WENATCHEE — Property owners here in the commercial core must decide by early August whether to spend an estimated $900,000 to spiff-up a four-block stretch of Wenatchee Avenue with a sleeker, more contemporary look.
“We’ve talked. We’ve planned. We’ve talked about it some more,” said Eric Johnston, lead planner for SCJ Alliance, a Wenatchee design and consulting firm. “Now it’s time to act.”
Urban planners and city engineers on Wednesday presented a smorgasbord of draft proposals and estimated costs as a first step toward forming a local improvement district (LID) to finance the streetscape updates. Those would likely include better lighting, tree removal and replacement, landscaping, crosswalks, benches, bike racks, planter barrels and some adjustments to sidewalks and parking.
The LID would cover four blocks of Wenatchee Avenue between Second and Yakima streets and include 41 property owners. Work on the streetscape would coincide with a $1.8 million street overlay project — including improvements to below-surface water, sewer and electric lines — that’s set to begin in March and could mean a dusty, disruptive summer for some Wenatchee Avenue merchants.
“Our hope is to combine these two projects so we only have the disruption once,” said Linda Haglund, executive director of the Wenatchee Downtown Association. Her group has worked for nearly a year to ready downtown merchants for the upcoming projects. “The question now is how much do we do? What options are best?”
The city is also drawing up plans to reroute truck traffic from Wenatchee Avenue. Accommodations for most rigs larger than delivery trucks have already been included in area street improvement projects, including work at the west end of the George Sellar Bridge. The truck reroute plan isn’t expected to be ready until summer 2014.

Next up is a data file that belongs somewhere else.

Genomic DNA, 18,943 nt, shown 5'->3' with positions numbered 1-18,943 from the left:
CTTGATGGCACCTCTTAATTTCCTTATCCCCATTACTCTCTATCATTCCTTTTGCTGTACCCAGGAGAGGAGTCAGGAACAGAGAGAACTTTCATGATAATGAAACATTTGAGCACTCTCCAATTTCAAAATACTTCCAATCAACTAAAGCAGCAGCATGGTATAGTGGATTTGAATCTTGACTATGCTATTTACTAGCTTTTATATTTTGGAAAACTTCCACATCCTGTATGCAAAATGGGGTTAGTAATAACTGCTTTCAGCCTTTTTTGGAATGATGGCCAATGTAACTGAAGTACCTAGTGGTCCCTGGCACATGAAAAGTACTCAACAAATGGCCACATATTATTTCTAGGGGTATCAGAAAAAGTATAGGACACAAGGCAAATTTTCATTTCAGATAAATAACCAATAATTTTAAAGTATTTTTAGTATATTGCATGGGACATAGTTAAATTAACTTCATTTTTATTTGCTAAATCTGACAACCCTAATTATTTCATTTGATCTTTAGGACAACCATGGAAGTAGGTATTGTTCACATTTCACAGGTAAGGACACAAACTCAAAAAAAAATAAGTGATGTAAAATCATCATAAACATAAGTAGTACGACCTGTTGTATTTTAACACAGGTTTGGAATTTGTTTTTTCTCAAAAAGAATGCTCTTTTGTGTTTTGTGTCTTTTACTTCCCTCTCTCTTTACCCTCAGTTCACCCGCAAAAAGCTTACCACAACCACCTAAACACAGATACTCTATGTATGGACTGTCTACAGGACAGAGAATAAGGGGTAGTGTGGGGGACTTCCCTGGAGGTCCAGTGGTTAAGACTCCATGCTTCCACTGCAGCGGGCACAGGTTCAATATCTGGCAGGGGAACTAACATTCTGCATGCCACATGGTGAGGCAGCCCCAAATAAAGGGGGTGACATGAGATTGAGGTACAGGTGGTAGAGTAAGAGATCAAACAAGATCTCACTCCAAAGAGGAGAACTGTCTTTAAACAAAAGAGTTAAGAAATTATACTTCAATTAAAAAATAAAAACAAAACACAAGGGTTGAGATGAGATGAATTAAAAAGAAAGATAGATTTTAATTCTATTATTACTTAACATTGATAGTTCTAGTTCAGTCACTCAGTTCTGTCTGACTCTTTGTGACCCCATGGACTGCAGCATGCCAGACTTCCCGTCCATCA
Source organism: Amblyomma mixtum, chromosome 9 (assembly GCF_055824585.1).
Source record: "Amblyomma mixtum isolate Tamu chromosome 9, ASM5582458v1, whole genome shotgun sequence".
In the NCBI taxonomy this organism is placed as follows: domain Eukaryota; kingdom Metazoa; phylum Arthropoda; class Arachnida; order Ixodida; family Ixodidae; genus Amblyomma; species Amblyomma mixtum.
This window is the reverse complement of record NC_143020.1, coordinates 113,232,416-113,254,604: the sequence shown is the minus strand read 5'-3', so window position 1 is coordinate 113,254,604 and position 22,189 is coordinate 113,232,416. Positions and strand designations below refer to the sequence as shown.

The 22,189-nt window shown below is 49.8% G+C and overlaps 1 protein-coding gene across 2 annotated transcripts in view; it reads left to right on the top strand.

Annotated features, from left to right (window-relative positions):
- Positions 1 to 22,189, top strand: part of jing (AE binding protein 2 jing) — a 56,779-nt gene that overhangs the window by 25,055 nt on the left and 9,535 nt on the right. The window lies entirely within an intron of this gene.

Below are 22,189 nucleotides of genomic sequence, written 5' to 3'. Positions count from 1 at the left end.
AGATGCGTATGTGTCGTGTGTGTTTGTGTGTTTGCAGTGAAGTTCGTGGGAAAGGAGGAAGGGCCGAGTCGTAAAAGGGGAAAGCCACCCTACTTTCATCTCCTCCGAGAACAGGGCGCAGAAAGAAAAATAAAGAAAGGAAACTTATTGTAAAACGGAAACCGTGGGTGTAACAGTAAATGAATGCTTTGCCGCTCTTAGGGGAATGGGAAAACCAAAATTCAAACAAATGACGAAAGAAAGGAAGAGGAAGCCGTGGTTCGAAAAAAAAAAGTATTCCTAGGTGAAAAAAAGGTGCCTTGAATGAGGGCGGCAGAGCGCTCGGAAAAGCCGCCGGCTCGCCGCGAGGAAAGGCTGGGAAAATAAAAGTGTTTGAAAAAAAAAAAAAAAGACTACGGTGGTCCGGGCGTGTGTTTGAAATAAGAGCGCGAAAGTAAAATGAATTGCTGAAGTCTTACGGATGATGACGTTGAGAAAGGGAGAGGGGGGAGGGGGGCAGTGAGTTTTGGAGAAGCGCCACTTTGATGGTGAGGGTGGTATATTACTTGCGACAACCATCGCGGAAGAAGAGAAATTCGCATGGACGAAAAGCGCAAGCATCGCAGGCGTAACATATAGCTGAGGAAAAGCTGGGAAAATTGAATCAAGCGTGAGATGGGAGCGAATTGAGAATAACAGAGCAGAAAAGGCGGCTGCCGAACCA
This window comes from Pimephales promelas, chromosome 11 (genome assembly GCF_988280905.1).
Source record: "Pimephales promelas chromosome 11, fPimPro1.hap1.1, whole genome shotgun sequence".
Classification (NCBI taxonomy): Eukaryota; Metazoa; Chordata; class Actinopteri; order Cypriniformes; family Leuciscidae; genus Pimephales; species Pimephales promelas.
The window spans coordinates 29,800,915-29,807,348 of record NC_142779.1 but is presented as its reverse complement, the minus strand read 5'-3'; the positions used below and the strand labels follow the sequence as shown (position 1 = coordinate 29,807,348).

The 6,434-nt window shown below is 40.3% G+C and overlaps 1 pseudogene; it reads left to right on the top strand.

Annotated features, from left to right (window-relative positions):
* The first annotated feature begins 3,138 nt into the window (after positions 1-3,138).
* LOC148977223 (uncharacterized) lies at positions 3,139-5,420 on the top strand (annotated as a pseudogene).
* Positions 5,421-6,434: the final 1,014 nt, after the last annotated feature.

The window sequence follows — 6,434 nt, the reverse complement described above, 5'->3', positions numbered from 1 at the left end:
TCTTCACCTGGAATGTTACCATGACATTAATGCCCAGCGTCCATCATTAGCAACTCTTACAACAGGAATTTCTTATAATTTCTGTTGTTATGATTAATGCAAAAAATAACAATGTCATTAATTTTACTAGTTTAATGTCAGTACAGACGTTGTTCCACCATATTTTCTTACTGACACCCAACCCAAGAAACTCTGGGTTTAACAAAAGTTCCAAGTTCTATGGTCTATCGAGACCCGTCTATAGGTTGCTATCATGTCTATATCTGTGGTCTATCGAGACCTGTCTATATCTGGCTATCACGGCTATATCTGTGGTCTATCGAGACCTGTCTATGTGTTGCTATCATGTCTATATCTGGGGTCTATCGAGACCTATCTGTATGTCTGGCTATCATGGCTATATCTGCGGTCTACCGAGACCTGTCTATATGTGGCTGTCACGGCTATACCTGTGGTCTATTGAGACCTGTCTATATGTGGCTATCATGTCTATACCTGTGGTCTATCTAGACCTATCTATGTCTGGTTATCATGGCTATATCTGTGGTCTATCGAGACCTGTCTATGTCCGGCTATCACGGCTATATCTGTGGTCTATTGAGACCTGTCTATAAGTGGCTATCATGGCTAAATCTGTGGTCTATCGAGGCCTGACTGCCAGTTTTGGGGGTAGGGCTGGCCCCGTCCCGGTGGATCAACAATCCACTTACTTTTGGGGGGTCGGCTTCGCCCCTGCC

Property owners must form an LID to pay for any improvements, planners said Wednesday. That means a petition approved by owners holding 60 percent of assessed property evaluation within the affected blocks, a presentation to the City Council and agreement by all parties on assessment methods and payback terms.
Property owners would likely be assessed their share of improvement costs based on linear feet of street frontage. The city would pay for all improvements up front with the LID paying back the sum over the next 20 years.
For instance, Key Bank, with 255 frontage feet on Wenatchee Avenue, would pay an estimated total of $14,770 as its share of one lighting-improvement proposal. Salmon Enterprises, owner of the Morris Building, with 59 linear feet would pay about $3,400 as its share of the same proposed improvements.
The total cost for preferred options hovers around $900,000, said planners with SCJ Alliance, and includes most costs for engineering, construction, LID administration, legal services and financing. Planners said they hope to nail down final pricing within 30 days so the LID petition can be finalized for presentation to the council.
“I’m all for the improvements to downtown,” said Ken Boyle, director of operations for the Wenatchee Convention Center. “We compete with every convention venue in the state, and what we hear over and over is how pleasant, convenient and safe our downtown is. We need to make sure it stays that way. We keep to keep it fresh.”
Mike Salmon, owner the downtown Morris Building, said continuing improvement on Wenatchee Avenue is good for business and property values. “If done correctly,” he said, “it makes for a more people-friendly environment that good for everybody.”
Local designer Adele Wolford said she likes the preliminary sketches of streetscape possibilities. “They show a clean, no-nonsense and contemporary design for downtown,” she said. “It’s more open and inviting — a beautiful place to shop and stroll.”